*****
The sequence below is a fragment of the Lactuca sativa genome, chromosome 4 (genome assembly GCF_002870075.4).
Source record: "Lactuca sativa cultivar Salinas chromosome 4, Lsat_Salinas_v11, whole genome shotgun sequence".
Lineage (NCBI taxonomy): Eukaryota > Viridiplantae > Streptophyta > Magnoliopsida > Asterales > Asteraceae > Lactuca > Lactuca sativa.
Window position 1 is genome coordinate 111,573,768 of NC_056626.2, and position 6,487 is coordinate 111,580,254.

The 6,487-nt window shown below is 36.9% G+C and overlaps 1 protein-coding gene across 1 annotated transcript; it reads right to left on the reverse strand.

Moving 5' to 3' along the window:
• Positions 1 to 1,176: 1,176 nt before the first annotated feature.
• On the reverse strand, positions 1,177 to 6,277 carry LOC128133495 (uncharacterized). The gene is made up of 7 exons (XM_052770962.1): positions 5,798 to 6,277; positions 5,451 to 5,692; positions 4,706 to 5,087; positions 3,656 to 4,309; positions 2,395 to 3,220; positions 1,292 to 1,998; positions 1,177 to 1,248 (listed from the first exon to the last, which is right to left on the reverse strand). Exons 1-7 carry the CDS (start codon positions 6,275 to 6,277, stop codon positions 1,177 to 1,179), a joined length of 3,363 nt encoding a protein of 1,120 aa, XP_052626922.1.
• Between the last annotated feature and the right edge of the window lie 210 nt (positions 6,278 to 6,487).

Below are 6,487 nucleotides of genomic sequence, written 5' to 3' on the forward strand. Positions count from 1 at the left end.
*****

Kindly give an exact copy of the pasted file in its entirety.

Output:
The sequence below is a fragment of the Lactuca sativa genome, chromosome 4 (genome assembly GCF_002870075.4).
Source record: "Lactuca sativa cultivar Salinas chromosome 4, Lsat_Salinas_v11, whole genome shotgun sequence".
Lineage (NCBI taxonomy): Eukaryota > Viridiplantae > Streptophyta > Magnoliopsida > Asterales > Asteraceae > Lactuca > Lactuca sativa.
Window position 1 is genome coordinate 111,573,768 of NC_056626.2, and position 6,487 is coordinate 111,580,254.

The 6,487-nt window shown below is 36.9% G+C and overlaps 1 protein-coding gene across 1 annotated transcript; it reads right to left on the reverse strand.

Moving 5' to 3' along the window:
• Positions 1 to 1,176: 1,176 nt before the first annotated feature.
• On the reverse strand, positions 1,177 to 6,277 carry LOC128133495 (uncharacterized). The gene is made up of 7 exons (XM_052770962.1): positions 5,798 to 6,277; positions 5,451 to 5,692; positions 4,706 to 5,087; positions 3,656 to 4,309; positions 2,395 to 3,220; positions 1,292 to 1,998; positions 1,177 to 1,248 (listed from the first exon to the last, which is right to left on the reverse strand). Exons 1-7 carry the CDS (start codon positions 6,275 to 6,277, stop codon positions 1,177 to 1,179), a joined length of 3,363 nt encoding a protein of 1,120 aa, XP_052626922.1.
• Between the last annotated feature and the right edge of the window lie 210 nt (positions 6,278 to 6,487).

Below are 6,487 nucleotides of genomic sequence, written 5' to 3' on the forward strand. Positions count from 1 at the left end.